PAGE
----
Projects per year
Since the launch of the 2005 Aid for Trade initiative, it has become more popular to disperse development assistance via public-private partnerships (PPPs). Yet, research on the impact of aid dispersed via such PPPs has been limited. This thesis studies the (potential) contribution of PPPs to increased food safety (SDG 2) and increased farmer incomes (SDG 1) in lower middle-income countries.
In Chapter 1, the General Introduction, I introduce the topic and main research question, and provide an overview of the methodologies used throughout this thesis.
Chapter 2 studies the impact of being surveyed, and finds that this increases the adoption of food safety technology among Kenyan subsistence farmers, thus suggesting that focusing attention to the issue of food safety is an important driver of food safety improvement.
Chapter 3 and 4 study how introducing price incentives can help to increase food safety. Chapter 3 finds that providing a modest market premium for safe maize helps Kenyan subsistence farmers to increase the intensity of adoption of food safety technology. In poor years, the resulting safe maize could be consumed at home. In good years, the household would receive a small compensation for the safe maize delivered to the market.
Chapter 4 studies how a PPP intervention in the Indonesian dairy value chain increased the quality of milk delivered by members of a large dairy cooperative. Part of the positive impacts on the hygienic and compositional quality of milk are explained by the introduction of an individual price incentive system (that replaced a group-based system).
Chapters 5 and 6 study the distribution of rents created by this PPP. Chapter 5 studies how intervention rents are vertically distributed between the dairy processor and the cooperative that represented the smallholder producers, and finds that farmers received higher prices in the short run, but the processor captured the full quality rents after the intervention was completed.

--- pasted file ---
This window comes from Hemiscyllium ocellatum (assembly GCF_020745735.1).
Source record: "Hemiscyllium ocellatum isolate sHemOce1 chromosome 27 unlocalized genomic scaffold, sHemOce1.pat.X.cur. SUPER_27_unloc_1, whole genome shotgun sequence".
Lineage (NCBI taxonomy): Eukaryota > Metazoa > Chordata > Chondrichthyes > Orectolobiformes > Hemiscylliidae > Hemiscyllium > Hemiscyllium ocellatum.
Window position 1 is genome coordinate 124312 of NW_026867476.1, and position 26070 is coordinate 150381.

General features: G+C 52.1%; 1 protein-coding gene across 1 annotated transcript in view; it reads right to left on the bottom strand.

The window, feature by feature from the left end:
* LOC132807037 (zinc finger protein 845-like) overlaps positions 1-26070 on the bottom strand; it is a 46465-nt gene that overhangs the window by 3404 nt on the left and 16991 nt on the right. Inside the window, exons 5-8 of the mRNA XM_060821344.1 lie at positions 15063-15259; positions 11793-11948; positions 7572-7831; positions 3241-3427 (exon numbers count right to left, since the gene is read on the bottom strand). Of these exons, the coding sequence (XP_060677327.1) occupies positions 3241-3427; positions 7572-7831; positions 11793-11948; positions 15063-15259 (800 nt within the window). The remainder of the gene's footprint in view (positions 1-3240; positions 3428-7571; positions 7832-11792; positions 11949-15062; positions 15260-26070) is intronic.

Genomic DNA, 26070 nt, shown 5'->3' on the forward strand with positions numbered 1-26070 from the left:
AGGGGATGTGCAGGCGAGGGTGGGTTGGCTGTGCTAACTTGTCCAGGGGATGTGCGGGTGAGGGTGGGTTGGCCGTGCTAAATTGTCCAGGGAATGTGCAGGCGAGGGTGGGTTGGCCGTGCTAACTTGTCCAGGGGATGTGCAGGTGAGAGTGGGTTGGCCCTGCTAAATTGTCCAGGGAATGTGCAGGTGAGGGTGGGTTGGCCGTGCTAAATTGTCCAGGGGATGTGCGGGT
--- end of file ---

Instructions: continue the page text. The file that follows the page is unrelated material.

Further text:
Chapter 6 studies the horizontal distribution of benefits between farmers, and finds that the PPP intervention reached mainly large farmer groups and wealthy farmers with relatively many cows. While this may be the most effective way to affect large amounts of milk, the intervention helped these included farmers to earn higher prices, and therefore increased economic inequality within the cooperative membership. Since farmers did not benefit from higher prices on average, this suggests that the poorer subsample may have impoverished relative to the counterfactual without the intervention.
Chapter 7, the General Discussion, synthesizes research findings in the light of existing literature, and argues that that the alignment of private interests with development goals is key to realize the intended development outcomes. Especially for the realization of food safety (SDG 2), private interests may be well-aligned with development goals, and PPPs may be an effective organizational tool to spur development. Instead, if the goal is to increase the income of smallholders that deliver their produce to buyers with significant market power, or the goal is to reach the poorest of the poor (SDG 1), private interests and development goals may be misaligned, and intended outcomes are less likely to be reached.
While this thesis raises critical questions to the increasingly popular trend to use PPPs to spur development, Chapter 7 further discusses some recommendations for the use of PPPs in food value chains regarding the type of activities funded, the selection of implementing partners, the incentive structure of PPPs and the creation of opportunities for learning. Chapter 7 finally highlights avenues for further research.
|Qualification||Doctor of Philosophy|
|Award date||3 Jun 2020|
|Place of Publication||Wageningen|
|Publication status||Published - 2020|
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15/09/15 → 3/06/20